# Mean Value Theorem: $\frac{2}{\pi}<\frac{\sin x}{x}<1$

I need to show that $\dfrac{2}{\pi}<\dfrac{\sin(x)}{x}<1$ for $0<x<\dfrac{\pi}{2}$.

I know I need to use the mean value theorem, would I just say that since $f$ is continuous in the interval (call it I).

We know $\exists c\in I$ such that $f'(c) = \dfrac{f\left(\dfrac{\pi}{2}\right)-f(0)}{\dfrac{\pi}{2}}$. I don't know where this is going though.

Also, would I need to show $\lim_{x \to 0}\dfrac{\sin(x)}{x} = 1$? Is there a way to do this without L'H Rule?

-
$$\lim_{x\to 0} \frac{\sin x}{x}=\lim_{x\to0}\frac{\sin x-\sin 0}{x}=\left.\frac{\text d\sin x}{\text dx}\right|_{x=0}=\cos 0=1$$ – Tim Ratigan Dec 7 '13 at 9:33
@Tim note that often the limit of $\sin(x)/x$ is used to evaluate $\sin '(0)$. – pppqqq Dec 7 '13 at 10:23
@pppqqq I'm aware, but usually the derivative of sine (for some reason) is seen as more fundamental (also, this is equivalent to solving it by L'Hopital, which is common). If OP is looking for full rigor, he/she can find it here. – Tim Ratigan Dec 7 '13 at 10:34
– Martin Sleziak Nov 22 '15 at 7:23

Let $f(x) = \dfrac{\sin x}{x}$ then we know that $\lim_{x \to 0}f(x) = 1$ (its a pretty standard limit with a standard geometric proof: see this blog post under "Proof of Standard Limits"). Let us define $f(0) = 1$ to make $f(x)$ continuous on $[0, \pi/2]$. Now we can see that $$f'(x) = \dfrac{x\cos x - \sin x}{x^{2}}$$ Now we know that if $x \in (0, \pi/2)$ then we have the inequality $x < \tan x$ (see the geometric proof of this in the blog post referred earlier) so that $x\cos x < \sin x$ and thus $f'(x) < 0$ in $(0, \pi/2)$. It follows by Mean value theorem that if $x \in (0, \pi/2)$ then we have $$\frac{f(x) - f(0)}{x} = f'(c_{1}) < 0$$ so that $f(x) < f(0)$ i.e. $\dfrac{\sin x}{x} < 1$. And again $$\frac{f(\pi/2) - f(x)}{(\pi/2) - x} = f'(c_{2}) < 0$$ so that $f(\pi/2) < f(x)$ and then $\dfrac{2}{\pi} < \dfrac{\sin x}{x}$ and we are done.

-
amazing..........:) – user96137 Dec 8 '13 at 7:00

I will prove that $\frac{2x}{\pi}<\sin x < x$, for all $0<x<\frac{\pi}{2}$.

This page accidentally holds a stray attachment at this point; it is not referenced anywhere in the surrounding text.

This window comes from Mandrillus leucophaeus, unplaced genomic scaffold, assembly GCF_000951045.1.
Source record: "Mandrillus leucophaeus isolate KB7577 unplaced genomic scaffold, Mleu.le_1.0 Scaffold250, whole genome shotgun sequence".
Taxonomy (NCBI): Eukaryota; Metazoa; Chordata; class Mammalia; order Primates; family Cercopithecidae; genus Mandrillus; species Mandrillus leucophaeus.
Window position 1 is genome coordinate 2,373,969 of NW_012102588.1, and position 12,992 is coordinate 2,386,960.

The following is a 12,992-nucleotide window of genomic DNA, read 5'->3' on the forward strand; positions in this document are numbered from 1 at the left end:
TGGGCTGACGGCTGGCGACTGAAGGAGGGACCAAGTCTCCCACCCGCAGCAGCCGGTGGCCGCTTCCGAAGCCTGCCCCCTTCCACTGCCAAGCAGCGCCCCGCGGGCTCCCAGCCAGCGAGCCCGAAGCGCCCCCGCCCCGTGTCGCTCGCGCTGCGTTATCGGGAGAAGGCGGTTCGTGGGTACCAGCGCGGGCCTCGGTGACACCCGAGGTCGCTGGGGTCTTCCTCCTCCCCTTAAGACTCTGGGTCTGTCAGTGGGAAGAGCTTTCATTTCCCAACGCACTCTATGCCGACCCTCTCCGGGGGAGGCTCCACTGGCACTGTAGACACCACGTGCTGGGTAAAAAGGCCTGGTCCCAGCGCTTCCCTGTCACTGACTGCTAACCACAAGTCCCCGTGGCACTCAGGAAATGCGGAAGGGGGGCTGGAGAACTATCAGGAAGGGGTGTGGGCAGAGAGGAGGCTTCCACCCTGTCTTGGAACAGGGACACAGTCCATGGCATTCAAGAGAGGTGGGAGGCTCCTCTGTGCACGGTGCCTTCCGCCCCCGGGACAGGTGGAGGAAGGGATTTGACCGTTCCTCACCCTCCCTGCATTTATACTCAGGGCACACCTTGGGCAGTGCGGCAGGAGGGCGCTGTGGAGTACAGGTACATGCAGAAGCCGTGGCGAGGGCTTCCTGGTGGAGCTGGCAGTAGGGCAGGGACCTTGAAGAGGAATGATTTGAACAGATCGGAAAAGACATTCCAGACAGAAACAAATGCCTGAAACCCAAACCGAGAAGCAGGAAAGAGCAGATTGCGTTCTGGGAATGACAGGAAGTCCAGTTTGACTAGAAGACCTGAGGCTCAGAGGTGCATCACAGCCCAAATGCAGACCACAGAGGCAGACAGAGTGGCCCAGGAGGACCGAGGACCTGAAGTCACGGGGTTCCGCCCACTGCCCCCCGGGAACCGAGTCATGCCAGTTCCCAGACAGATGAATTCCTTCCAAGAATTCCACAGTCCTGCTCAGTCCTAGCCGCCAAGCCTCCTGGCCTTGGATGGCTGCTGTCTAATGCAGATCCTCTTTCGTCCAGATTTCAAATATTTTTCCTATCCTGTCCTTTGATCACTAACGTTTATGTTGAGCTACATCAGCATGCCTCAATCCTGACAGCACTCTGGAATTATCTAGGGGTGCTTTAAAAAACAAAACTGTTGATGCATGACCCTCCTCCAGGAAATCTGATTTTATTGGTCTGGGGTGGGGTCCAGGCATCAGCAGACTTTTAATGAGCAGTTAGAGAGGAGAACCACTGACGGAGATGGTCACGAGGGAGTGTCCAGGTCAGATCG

Proof:

First I'll use the fact that if functions $f,g$ are continuous on $[a,b)$ and diffrentiable on (a,b), and satisfies $f(a)\leq g(a)$, $f'(x)\leq g'(x)$ for all $x\in (a,b)$, then $f(x)\leq g(x)$ to all $x\in [a,b)$.

We ready to prove $\sin x < x$ for all $x\in [0,\frac{\pi}{2}]$. Let us define $f(x)=\sin x-x$. We will get

$$f(0)=0$$

$$f'(x)=\cos x -1$$

Hence, $f(x)\leq 0$ for all $x\in [0,\frac{\pi}{2}]$. To prove that instead "$\leq$" there is "$<$" we use Role's theorem. Suppose that there is $x_0\in (0,\frac{\pi}{2}]$ for which $f(x_0)=0$; then all Role's theorem conditions satisfies on the closed interval $[0,\frac{\pi}{2}]$, and therefore there must be point $c\in (0,x_0)$ such that $f'(c)=0$. But $f'(x)=0$ iff $\cos x =1$, which then $x=\frac{\pi}{2}$, and that is a contradiction. We deduce that for all $x_0\in (0,\frac{\pi}{2}]$ there $f(x_0)<0$, and hence we have that for all $x\in (0,\frac{\pi}{2})$, we have $\sin x <x$.

Now we define $g(x)=\frac{2x}{\pi}-\sin x$. And we have that $g(0)=0$. But in this case we have some problem:

$$g'(x)=\frac{2}{\pi}-\cos x$$

When $\frac{2}{\pi}-\cos x=0$, we have $\cos x= \frac{2}{\pi}$, we deduce that there is another solution which is obtained on $(0,\frac{\pi}{2})$. If we look more carefully, we will see that there is only one solution for that equation, in other words the derivative is zero only in one point. Also, we notice that

$$g(\frac{\pi}{2})=\frac{2}{\pi}\frac{\pi}{2}-\sin (\frac{\pi}{2})=1-1=0$$

Again, all Role's theorem conditions satisfies for $g(x)$ on the closed $[0,\frac{\pi}{2}]$ (and in every sub interval). It is impossible that for $x_0\in (0,\frac{\pi}{2})$ there $g(x_0)=0$. Now, if $x_1\in (0,\frac{\pi}{2})$ it also impossible to have $g(x_1)>0$, because from the continuity of $g(x)$, $g(x)$ must have zero on $(0,\frac{\pi}{2})$. Therefore, for all $x\in (0,\frac{\pi}{2})$ we have $g(x)<0$, thus $\frac{2x}{\pi}<\sin x$.

-
The English is bad(!), I welcome you to edit. – Salech Alhasov Dec 7 '13 at 12:06
"... iff $\cos x=1 \Rightarrow x=\frac{\pi}{2}$" Shouldn't x=0 for f$\prime (x)=0$? – GTX OC Dec 7 '13 at 12:11
Yes, this was the mistake for the contradiction. I actually just asked myself that. – user96137 Dec 8 '13 at 5:05